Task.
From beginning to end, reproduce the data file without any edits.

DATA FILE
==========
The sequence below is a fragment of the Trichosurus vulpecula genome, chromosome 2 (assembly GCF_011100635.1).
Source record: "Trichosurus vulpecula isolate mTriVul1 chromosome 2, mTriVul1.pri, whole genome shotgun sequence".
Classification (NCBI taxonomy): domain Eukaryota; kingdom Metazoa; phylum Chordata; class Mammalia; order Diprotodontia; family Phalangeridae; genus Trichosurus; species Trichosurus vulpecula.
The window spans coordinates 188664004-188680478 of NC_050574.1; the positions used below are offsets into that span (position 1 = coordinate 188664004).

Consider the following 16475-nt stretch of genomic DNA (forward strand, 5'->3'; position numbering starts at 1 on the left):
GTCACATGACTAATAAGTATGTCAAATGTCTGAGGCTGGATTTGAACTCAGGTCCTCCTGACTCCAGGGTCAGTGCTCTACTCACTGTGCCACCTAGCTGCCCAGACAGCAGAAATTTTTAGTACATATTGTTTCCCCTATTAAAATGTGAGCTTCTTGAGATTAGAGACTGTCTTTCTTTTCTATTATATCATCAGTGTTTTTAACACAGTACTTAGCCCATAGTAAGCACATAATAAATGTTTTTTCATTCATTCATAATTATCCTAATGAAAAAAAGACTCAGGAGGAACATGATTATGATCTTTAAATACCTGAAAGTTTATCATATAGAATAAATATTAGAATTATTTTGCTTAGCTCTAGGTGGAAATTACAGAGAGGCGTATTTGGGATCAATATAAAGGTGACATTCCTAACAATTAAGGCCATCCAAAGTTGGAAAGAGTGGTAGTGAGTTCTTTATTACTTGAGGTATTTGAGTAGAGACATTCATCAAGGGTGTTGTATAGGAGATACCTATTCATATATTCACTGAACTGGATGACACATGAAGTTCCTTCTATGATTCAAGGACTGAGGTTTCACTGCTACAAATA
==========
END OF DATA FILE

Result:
The sequence below is a fragment of the Trichosurus vulpecula genome, chromosome 2 (assembly GCF_011100635.1).
Source record: "Trichosurus vulpecula isolate mTriVul1 chromosome 2, mTriVul1.pri, whole genome shotgun sequence".
Classification (NCBI taxonomy): domain Eukaryota; kingdom Metazoa; phylum Chordata; class Mammalia; order Diprotodontia; family Phalangeridae; genus Trichosurus; species Trichosurus vulpecula.
The window spans coordinates 188664004-188680478 of NC_050574.1; the positions used below are offsets into that span (position 1 = coordinate 188664004).

Consider the following 16475-nt stretch of genomic DNA (forward strand, 5'->3'; position numbering starts at 1 on the left):
GTCACATGACTAATAAGTATGTCAAATGTCTGAGGCTGGATTTGAACTCAGGTCCTCCTGACTCCAGGGTCAGTGCTCTACTCACTGTGCCACCTAGCTGCCCAGACAGCAGAAATTTTTAGTACATATTGTTTCCCCTATTAAAATGTGAGCTTCTTGAGATTAGAGACTGTCTTTCTTTTCTATTATATCATCAGTGTTTTTAACACAGTACTTAGCCCATAGTAAGCACATAATAAATGTTTTTTCATTCATTCATAATTATCCTAATGAAAAAAAGACTCAGGAGGAACATGATTATGATCTTTAAATACCTGAAAGTTTATCATATAGAATAAATATTAGAATTATTTTGCTTAGCTCTAGGTGGAAATTACAGAGAGGCGTATTTGGGATCAATATAAAGGTGACATTCCTAACAATTAAGGCCATCCAAAGTTGGAAAGAGTGGTAGTGAGTTCTTTATTACTTGAGGTATTTGAGTAGAGACATTCATCAAGGGTGTTGTATAGGAGATACCTATTCATATATTCACTGAACTGGATGACACATGAAGTTCCTTCTATGATTCAAGGACTGAGGTTTCACTGCTACAAATA